Wednesday, August 14, 2019 – 13:15
From addressing climate change to adjusting interest rates, just about every job, in every industry, is dependent on technology – and those who understand it. For this, mathematical proficiency is a crucial prerequisite.
As Europe emerges from the grip of a heatwave – its worst on record – the reality of climate change is getting uncomfortably close. This is a uniquely human challenge, but solving it will require some deft mathematics.
Climate change poses a severe economic challenge to our future. Aside from direct losses due to floods, earthquakes and droughts, there are potentially substantial losses involved in financing the green revolution. Not only does capital need to be allocated for new technologies to reduce emissions, but there may be losses arising from existing capital investment in infrastructure and assets that are no longer needed. All of which will involve a massive re-allocation of financial flows. One of the big questions besetting the world economy now is how fast can this be done in such a way that it does not cause financial instability?
This was also one of the questions that a postgraduate student team wrestled with at the 6th Financial Mathematics Team Challenge (FMTC) hosted by the African Institute of Financial Markets and Risk Management (AIFMRM) at UCT this July. This annual event assembles teams of talented students from global universities to solve pressing real-world problems – and the scope of the challenges they engage with are indicative of the all-pervasiveness of mathematics in the world today.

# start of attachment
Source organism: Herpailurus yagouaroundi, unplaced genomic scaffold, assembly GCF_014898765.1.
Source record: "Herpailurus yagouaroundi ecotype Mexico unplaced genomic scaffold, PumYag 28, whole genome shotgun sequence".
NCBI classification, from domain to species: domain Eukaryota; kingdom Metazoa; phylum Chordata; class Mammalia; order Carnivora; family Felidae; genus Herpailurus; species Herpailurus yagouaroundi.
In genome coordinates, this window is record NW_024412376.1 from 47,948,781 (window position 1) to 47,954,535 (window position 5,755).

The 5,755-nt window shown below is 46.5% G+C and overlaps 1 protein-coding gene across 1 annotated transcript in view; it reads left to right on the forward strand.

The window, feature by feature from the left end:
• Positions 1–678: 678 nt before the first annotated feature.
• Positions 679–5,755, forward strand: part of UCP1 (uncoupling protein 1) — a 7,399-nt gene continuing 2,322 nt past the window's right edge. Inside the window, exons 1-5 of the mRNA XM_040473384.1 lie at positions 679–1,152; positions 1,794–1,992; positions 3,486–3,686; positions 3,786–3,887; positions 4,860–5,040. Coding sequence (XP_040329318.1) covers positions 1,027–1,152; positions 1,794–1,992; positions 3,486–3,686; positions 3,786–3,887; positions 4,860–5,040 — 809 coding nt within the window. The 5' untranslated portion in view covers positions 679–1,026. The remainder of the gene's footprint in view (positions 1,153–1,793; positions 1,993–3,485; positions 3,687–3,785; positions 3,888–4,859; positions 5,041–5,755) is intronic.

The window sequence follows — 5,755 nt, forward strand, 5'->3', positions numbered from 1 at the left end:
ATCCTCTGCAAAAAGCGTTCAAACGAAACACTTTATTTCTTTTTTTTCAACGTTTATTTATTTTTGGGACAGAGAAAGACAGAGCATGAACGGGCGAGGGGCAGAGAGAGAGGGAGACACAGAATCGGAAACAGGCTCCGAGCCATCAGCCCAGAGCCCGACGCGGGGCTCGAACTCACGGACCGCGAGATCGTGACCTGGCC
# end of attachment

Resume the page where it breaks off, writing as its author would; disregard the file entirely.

Mathematics is an essential component in understanding the science of climate change and most other areas of commerce and industry. Professor Matheus Grasselli, Chair of the Department of Mathematics and Statistics at McMaster University in Canada, says that his team of FMTC students were examining and analyzing the many variables of climate change, and the complex interactions between them and the economy. Any plausible model resulting from their efforts may provide a mechanism to manage the effect. “This is essential for proposing policy changes or providing scenario planning for industry.”
You might think that this work is highly specialised and has nothing to do with securing a “regular job” or choosing a career in a creative field. However, the days of only needing a good mathematics degree for a career in the financial sector are gone, says Professor Andrea Macrina, Director of the Financial Mathematics programme at University College London and Adjunct Professor at AIFMRM.
Today’s world is dependent on technology – and the mathematical skill that underpins it, he asserts. “This is completely pervasive. For example, social media is a gigantic mathematical machine, and any business needs people who understand how it works. In the UK, large online retailers are hiring or consulting mathematicians and statisticians – not marketing specialists or graphic designers – to understand their target market better and how to reach them.”